Letter to the editor

HDAC11: A novel inflammatory biomarker in Huntington’s disease

Vishal Kumar1, Simranjit Kaur1, Lakshay Kapil1, Charan Singh2, Arti Singh1[*]

1ISF College of Pharmacy, Department of Pharmacology, Moga-142001, Punjab, India, affiliated to IK Gujral Punjab Technical University, Jalandhar, Punjab, India

2ISF College of Pharmacy, Department of Pharmaceutics, Moga-142001, Punjab, India, affiliated to IK Gujral Punjab Technical University, Jalandhar, Punjab, India

EXCLI J 2022;21:Doc647


Huntington's disease (HD) is an inherited fatal neurodegenerative disorder associated with striatal-specific GABAergic medium-spiny neurons (MSNs) characterized by choreiform movements, psychiatric, cognitive, and motor dysfunctions. The average HD prevalence is 5 in 100,000 people in the western world; small frequencies are known in Africa, Japan, China, and Finland. HD is caused by the CAG (cytosine, adenine, guanine) repeated expansion in exon-1 of the Huntington (Htt) gene. CAG triplet repeats in exon-1 are responsible for the increase in the polyglutamine (poly Q) on Htt in HD patients. Normal Htt has 35 CAG repeats, whereas mutant Huntington (mHtt) > 40 CAGs, patients with 36-39 CAG repeat extensions are at risk of HD. The exact mechanism of HD is still unknown; however, neuroinflammation, mitochondrial dysfunction, oxidative stress, excitotoxicity, loss of brain-derived neurotrophic factor (BDNF), and apoptosis are well-accepted mechanisms in HD. There is no effective therapeutics for the treatment of HD. The available therapies focus only on psychiatric and neurological symptoms to improve quality of life (Kumar and Singh, 2021[5]).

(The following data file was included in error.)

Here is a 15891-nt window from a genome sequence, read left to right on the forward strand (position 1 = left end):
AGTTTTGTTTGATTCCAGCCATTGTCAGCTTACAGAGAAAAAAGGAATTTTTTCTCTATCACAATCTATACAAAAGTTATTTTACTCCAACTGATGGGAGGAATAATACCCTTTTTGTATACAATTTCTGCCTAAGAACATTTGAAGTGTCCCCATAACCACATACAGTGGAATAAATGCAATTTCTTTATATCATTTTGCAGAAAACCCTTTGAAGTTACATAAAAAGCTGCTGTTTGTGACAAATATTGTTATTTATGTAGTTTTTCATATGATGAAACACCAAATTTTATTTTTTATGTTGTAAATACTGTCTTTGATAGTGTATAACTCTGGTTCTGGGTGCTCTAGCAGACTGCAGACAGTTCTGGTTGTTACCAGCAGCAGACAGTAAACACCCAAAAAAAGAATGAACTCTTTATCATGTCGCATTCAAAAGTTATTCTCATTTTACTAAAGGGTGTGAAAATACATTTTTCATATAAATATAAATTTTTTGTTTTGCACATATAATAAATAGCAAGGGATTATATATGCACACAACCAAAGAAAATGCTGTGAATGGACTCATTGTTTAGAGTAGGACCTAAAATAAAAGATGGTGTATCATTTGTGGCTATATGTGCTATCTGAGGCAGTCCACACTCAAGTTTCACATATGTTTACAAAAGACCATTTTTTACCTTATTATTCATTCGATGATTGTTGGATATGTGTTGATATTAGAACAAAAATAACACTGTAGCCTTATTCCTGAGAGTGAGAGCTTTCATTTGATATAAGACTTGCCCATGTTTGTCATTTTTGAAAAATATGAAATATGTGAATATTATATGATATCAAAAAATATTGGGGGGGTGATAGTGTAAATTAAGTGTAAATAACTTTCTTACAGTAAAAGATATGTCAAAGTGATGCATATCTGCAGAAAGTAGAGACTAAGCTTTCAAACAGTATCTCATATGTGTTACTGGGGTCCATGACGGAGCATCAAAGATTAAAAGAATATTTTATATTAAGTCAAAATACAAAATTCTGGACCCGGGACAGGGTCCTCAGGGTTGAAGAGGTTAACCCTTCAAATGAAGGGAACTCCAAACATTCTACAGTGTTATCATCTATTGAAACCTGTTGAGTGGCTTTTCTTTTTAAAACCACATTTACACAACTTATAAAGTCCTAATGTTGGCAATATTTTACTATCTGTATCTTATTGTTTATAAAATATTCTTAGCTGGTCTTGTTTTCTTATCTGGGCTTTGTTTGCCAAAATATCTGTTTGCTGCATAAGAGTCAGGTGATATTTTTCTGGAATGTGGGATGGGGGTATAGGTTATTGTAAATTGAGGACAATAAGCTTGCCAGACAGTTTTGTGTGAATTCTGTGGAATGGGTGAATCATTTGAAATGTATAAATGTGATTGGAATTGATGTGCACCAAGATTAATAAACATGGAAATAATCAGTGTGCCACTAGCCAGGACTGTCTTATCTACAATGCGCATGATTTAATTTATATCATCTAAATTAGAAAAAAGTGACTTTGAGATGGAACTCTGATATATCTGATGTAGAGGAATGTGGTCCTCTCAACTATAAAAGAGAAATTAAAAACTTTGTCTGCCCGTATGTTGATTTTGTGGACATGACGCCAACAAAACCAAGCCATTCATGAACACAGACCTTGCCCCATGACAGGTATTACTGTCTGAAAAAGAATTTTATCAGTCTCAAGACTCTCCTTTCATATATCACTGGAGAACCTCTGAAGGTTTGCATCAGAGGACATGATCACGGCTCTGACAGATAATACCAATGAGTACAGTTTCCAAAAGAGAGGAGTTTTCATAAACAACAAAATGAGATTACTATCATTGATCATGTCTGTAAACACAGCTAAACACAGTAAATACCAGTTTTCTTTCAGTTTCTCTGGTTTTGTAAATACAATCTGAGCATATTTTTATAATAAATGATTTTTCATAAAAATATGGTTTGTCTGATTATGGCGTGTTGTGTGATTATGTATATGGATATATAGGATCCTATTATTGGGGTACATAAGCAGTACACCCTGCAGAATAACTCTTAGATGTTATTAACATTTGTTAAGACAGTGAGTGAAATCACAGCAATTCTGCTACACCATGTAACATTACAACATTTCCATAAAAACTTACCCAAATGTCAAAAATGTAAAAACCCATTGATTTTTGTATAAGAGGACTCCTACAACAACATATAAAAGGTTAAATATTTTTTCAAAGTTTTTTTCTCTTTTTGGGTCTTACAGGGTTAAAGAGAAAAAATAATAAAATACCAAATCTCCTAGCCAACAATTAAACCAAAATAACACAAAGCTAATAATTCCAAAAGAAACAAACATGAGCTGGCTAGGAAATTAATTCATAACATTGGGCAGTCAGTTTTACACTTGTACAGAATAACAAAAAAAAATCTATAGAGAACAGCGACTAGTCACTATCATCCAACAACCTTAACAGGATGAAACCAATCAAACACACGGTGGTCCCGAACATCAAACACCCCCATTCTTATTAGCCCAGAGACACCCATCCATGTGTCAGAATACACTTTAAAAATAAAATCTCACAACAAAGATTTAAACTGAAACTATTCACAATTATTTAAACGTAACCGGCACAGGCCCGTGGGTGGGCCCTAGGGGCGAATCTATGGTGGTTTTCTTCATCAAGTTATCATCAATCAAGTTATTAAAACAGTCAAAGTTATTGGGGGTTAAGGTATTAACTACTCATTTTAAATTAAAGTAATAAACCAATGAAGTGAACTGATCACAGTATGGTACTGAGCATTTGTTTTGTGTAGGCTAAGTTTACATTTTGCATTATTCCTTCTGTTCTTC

Neuroinflammation is defined as an inflammatory response or activation of immune responses within the CNS (central nervous system), particularly in the brain and spinal cord, which is triggered by chemokines (CCL2, CCL5, CXCL1), cytokines (IL-1, IL-6, TNF-α), secondary messengers (prostaglandins and NO) and reactive oxygen species (ROS) (Kumar et al., 2021[6]). However, neuroinflammation may lead to psychological, immunological, biochemical, and physiological consequences. It is reported that neuroinflammation contributes to the pathogenesis of various brain disorders such as Alzheimer's disease (AD), Parkinson's disease (PD), Huntington's disease (HD) (Kumar et al., 2021[6]), multiple sclerosis (MS), amyotrophic lateral sclerosis (ALS) and traumatic brain injury (TBI) (Guzman-Martinez et al., 2019[2]; Kumar et al., 2021[6]).

Histones are water-soluble proteins wrapped around DNA. The interaction between DNA and histones is regulated by the following enzymes, e.g., histone acetyltransferases (HATs) and histone deacetylases (HDACs). So far, 18 subtypes of HDACs have been discovered in mammals, which are divided into four categories according to their catalytic domains: class I HDACs consist of HDAC1, 2, 3, and 8, class II HDACs are further divided into two types, class IIa (HDAC 4, 5, 7 and 9) and Class IIb (HDAC6 and 10). Class III HDACs are also known as Sirtuins (1-7), while Class IV is HDAC 11. HDAC11 is the smallest member of the HDAC family, with more than 80 % of its 347 amino acid sequences allocated to its catalytic domain with minimal N- and C-terminal elongation, i.e., free of predicted protein binding sites (Kumar et al., 2021[4]).

HDAC11 was first discovered by Lin Gao and colleagues in 2002. Human HDAC11 is a more conserved protein, identical to mouse (91 %), Arabidopsis (51 %), and Drosophila (52 %). HDAC11 is particularly expressed in the brain, skeletal muscle, kidney, heart, and testis. It is distributed mainly in both the cytoplasm and nucleus of mature neurons, human T cells, retinal ganglion cells, and macrophages. The study found that the highest expression of HDAC11 was observed in the granule cell layer and Purkinje neurons in the adult rat brain, leading to the conclusion that HDAC11 plays a significant role in ataxia syndrome (lack of coordination of voluntary movements) and locomotor activity. In addition, it is also expressed in the hippocampus, suggesting that it may affect learning and memory. However, the expression of HDAC11 in the hippocampus regulates neuronal maturation via control of the complexity and length of neuron ends (Kumar et al., 2021[4]).